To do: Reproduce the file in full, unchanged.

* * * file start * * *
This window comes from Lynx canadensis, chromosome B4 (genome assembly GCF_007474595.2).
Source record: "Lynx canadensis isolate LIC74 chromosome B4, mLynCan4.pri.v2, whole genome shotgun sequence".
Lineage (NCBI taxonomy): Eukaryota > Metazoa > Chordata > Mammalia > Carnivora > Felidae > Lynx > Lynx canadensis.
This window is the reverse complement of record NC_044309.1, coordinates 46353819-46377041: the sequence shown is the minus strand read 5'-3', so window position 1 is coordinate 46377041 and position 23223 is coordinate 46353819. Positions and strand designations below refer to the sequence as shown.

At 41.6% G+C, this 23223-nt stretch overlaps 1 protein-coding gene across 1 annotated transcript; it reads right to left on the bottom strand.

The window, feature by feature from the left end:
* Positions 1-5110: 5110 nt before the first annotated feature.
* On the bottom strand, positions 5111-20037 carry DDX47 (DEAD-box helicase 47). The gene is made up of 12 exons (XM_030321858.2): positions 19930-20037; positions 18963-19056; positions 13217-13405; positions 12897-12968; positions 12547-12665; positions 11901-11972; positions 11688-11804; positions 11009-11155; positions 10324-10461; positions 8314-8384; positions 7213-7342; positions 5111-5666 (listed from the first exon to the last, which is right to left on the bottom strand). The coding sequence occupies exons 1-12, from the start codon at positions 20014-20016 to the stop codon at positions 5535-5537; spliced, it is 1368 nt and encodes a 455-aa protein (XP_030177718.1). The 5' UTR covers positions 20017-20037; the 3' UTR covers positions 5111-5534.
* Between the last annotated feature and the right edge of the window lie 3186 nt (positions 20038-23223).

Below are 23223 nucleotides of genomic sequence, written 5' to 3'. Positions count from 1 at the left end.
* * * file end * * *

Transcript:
This window comes from Lynx canadensis, chromosome B4 (genome assembly GCF_007474595.2).
Source record: "Lynx canadensis isolate LIC74 chromosome B4, mLynCan4.pri.v2, whole genome shotgun sequence".
Lineage (NCBI taxonomy): Eukaryota > Metazoa > Chordata > Mammalia > Carnivora > Felidae > Lynx > Lynx canadensis.
This window is the reverse complement of record NC_044309.1, coordinates 46353819-46377041: the sequence shown is the minus strand read 5'-3', so window position 1 is coordinate 46377041 and position 23223 is coordinate 46353819. Positions and strand designations below refer to the sequence as shown.

At 41.6% G+C, this 23223-nt stretch overlaps 1 protein-coding gene across 1 annotated transcript; it reads right to left on the bottom strand.

The window, feature by feature from the left end:
* Positions 1-5110: 5110 nt before the first annotated feature.
* On the bottom strand, positions 5111-20037 carry DDX47 (DEAD-box helicase 47). The gene is made up of 12 exons (XM_030321858.2): positions 19930-20037; positions 18963-19056; positions 13217-13405; positions 12897-12968; positions 12547-12665; positions 11901-11972; positions 11688-11804; positions 11009-11155; positions 10324-10461; positions 8314-8384; positions 7213-7342; positions 5111-5666 (listed from the first exon to the last, which is right to left on the bottom strand). The coding sequence occupies exons 1-12, from the start codon at positions 20014-20016 to the stop codon at positions 5535-5537; spliced, it is 1368 nt and encodes a 455-aa protein (XP_030177718.1). The 5' UTR covers positions 20017-20037; the 3' UTR covers positions 5111-5534.
* Between the last annotated feature and the right edge of the window lie 3186 nt (positions 20038-23223).

Below are 23223 nucleotides of genomic sequence, written 5' to 3'. Positions count from 1 at the left end.